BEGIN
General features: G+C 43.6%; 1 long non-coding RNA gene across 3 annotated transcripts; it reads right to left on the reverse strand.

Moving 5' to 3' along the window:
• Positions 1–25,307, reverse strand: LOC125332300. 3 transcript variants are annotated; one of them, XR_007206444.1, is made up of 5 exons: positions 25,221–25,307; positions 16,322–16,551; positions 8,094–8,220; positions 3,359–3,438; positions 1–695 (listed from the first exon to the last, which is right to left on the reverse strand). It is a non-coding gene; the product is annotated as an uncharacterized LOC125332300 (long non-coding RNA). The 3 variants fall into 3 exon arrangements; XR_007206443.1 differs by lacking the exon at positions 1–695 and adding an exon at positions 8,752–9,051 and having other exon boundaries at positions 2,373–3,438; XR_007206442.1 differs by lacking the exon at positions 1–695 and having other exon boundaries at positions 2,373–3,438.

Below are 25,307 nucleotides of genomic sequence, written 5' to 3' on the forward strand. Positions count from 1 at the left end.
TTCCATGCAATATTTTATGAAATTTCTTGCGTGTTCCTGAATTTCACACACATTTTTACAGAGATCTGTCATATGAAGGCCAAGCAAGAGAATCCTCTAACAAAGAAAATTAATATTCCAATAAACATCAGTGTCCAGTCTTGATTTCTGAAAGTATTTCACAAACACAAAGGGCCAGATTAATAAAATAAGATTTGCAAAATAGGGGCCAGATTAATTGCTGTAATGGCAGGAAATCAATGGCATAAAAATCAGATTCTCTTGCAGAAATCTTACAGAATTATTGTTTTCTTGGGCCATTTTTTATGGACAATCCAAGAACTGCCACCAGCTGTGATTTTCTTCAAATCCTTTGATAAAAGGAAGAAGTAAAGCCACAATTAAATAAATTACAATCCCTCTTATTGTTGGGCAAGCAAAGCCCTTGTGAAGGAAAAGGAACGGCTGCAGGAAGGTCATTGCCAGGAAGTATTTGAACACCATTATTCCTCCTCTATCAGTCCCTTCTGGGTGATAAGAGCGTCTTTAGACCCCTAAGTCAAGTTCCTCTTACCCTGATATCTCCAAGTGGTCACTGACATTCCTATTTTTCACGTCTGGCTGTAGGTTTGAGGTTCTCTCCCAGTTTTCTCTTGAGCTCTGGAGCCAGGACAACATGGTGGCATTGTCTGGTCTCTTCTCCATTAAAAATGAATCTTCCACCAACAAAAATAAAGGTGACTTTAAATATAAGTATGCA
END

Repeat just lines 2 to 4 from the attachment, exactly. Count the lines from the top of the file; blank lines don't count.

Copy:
Moving 5' to 3' along the window:
• Positions 1–25,307, reverse strand: LOC125332300. 3 transcript variants are annotated; one of them, XR_007206444.1, is made up of 5 exons: positions 25,221–25,307; positions 16,322–16,551; positions 8,094–8,220; positions 3,359–3,438; positions 1–695 (listed from the first exon to the last, which is right to left on the reverse strand). It is a non-coding gene; the product is annotated as an uncharacterized LOC125332300 (long non-coding RNA). The 3 variants fall into 3 exon arrangements; XR_007206443.1 differs by lacking the exon at positions 1–695 and adding an exon at positions 8,752–9,051 and having other exon boundaries at positions 2,373–3,438; XR_007206442.1 differs by lacking the exon at positions 1–695 and having other exon boundaries at positions 2,373–3,438.

Below are 25,307 nucleotides of genomic sequence, written 5' to 3' on the forward strand. Positions count from 1 at the left end.